“On my good days I find grace in any number of places . . . . On bad days, I don’t find grace anywhere, but that usually means I’m not paying attention.” Nancy Thomas, preface, The Secret Colors of God: Poems by Nancy Thomas (Barclay Press, 2005), p. xiii.About a year ago, I started getting a message. The message was, “When they ask you to speak, say yes.” I had no idea who the “they” was, or where I would be asked to speak, but otherwise the message was clear. I don’t get specific instructions from God very often, so when I do, I try to pay attention.
Soon after, I got an email from the women’s conference organizers, asking if I would be willing to consider being a plenary speaker at the conference. That seemed like the question I had been waiting to hear. But as I read the rest of the email, I saw that the theme of the conference would be “Living in the life and power: Inviting, Contemplating, and Enacting Grace.”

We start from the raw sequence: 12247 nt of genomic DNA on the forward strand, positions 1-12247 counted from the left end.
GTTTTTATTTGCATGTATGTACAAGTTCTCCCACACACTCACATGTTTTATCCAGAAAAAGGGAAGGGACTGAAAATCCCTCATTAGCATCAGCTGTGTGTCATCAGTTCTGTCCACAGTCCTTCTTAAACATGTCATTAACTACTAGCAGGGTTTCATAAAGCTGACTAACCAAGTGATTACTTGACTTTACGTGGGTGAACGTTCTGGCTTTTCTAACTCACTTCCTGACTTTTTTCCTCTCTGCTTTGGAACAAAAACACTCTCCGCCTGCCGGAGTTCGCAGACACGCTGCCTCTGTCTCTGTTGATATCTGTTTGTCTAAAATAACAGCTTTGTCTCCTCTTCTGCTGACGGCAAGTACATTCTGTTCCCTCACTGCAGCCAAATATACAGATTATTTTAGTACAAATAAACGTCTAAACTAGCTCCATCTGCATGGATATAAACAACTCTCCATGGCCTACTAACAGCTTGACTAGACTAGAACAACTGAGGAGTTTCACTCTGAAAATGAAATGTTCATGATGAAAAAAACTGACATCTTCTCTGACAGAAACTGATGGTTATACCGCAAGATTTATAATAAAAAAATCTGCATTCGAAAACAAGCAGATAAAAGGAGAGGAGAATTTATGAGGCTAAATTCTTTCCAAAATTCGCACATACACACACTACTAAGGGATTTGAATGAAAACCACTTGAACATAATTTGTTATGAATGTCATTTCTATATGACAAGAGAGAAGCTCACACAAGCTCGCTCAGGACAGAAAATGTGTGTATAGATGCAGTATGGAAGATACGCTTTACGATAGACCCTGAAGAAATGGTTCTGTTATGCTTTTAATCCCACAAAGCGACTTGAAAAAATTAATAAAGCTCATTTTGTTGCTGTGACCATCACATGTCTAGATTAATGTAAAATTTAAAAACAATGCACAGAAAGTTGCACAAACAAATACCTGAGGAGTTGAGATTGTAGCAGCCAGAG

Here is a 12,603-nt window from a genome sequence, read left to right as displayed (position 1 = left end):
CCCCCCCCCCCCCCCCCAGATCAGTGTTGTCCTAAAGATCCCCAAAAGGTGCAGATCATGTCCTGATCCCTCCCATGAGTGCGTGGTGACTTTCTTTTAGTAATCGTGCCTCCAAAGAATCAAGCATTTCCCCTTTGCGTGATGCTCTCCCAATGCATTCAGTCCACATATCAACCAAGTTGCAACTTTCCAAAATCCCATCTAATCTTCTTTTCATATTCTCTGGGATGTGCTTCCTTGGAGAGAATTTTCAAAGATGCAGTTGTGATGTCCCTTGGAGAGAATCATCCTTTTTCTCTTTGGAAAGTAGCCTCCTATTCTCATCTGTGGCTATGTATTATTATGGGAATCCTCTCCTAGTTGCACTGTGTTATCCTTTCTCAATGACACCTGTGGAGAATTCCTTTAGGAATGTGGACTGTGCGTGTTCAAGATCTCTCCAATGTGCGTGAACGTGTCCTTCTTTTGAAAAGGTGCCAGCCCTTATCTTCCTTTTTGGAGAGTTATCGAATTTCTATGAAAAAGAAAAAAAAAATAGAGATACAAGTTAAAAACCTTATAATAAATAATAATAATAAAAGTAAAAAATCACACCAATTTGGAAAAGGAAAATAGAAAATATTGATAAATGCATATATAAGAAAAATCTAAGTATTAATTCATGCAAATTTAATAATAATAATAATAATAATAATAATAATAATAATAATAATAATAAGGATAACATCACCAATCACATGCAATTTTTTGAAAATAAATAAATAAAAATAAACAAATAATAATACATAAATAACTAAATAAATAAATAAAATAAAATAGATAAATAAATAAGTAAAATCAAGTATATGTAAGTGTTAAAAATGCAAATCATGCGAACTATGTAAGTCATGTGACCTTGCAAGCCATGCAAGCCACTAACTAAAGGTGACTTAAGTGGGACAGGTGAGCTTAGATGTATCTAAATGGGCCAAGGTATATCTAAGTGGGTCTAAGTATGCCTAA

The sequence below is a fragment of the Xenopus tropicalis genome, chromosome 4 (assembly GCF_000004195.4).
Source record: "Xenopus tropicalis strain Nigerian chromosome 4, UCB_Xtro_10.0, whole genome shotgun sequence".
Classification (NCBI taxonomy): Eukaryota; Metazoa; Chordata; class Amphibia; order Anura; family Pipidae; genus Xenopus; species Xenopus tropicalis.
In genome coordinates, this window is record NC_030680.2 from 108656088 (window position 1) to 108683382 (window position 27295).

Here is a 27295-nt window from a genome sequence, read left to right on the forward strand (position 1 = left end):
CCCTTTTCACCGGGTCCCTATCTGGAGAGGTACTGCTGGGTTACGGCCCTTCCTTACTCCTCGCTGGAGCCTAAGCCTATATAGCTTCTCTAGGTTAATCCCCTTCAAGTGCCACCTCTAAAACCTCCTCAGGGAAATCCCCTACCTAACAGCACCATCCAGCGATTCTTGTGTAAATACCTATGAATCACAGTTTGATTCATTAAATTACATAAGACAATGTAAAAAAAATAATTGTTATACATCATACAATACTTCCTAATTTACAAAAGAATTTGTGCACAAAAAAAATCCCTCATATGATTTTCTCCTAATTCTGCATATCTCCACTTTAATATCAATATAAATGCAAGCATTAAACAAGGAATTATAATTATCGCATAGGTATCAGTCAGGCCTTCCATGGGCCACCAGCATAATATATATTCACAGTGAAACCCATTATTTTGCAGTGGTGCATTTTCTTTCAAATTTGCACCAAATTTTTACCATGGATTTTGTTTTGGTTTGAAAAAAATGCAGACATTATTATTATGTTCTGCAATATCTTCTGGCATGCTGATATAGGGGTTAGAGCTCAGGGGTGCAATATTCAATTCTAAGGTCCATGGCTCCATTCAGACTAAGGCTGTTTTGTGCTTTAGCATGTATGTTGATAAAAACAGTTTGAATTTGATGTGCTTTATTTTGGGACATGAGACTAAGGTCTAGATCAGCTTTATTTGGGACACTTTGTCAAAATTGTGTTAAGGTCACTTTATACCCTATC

Despite growing up in the evangelical church―or maybe because I did―grace has never been a very meaningful concept for me. It is a word I have heard my entire life, but I had never given it much thought.
Around the same time, I had a conversation with my friend Betsy. I told her that I was trying to discern whether to volunteer as a plenary speaker for the women’s conference. I said that I had felt a leading to speak, but I didn’t know what I would say about grace. She responded, “I think grace is a wonderful thing for you to live into for the next year.”
So I told the planning committee that I did feel led to be a plenary speaker, and I asked to speak on the topic of “inviting grace,” because that was what I would be doing!
Since then, grace has appeared everywhere. Once I started paying attention, I noticed how often it comes up in conversation. I also began asking others what grace means to them and how it has affected their lives. Slowly, I began to get a sense of the message I might give at the conference.
Grace is still a vast and mysterious concept for me, but I have enjoyed the perspectives on it that women have shared in their papers, and I look forward to the time we will spend together in June sharing our experiences of grace.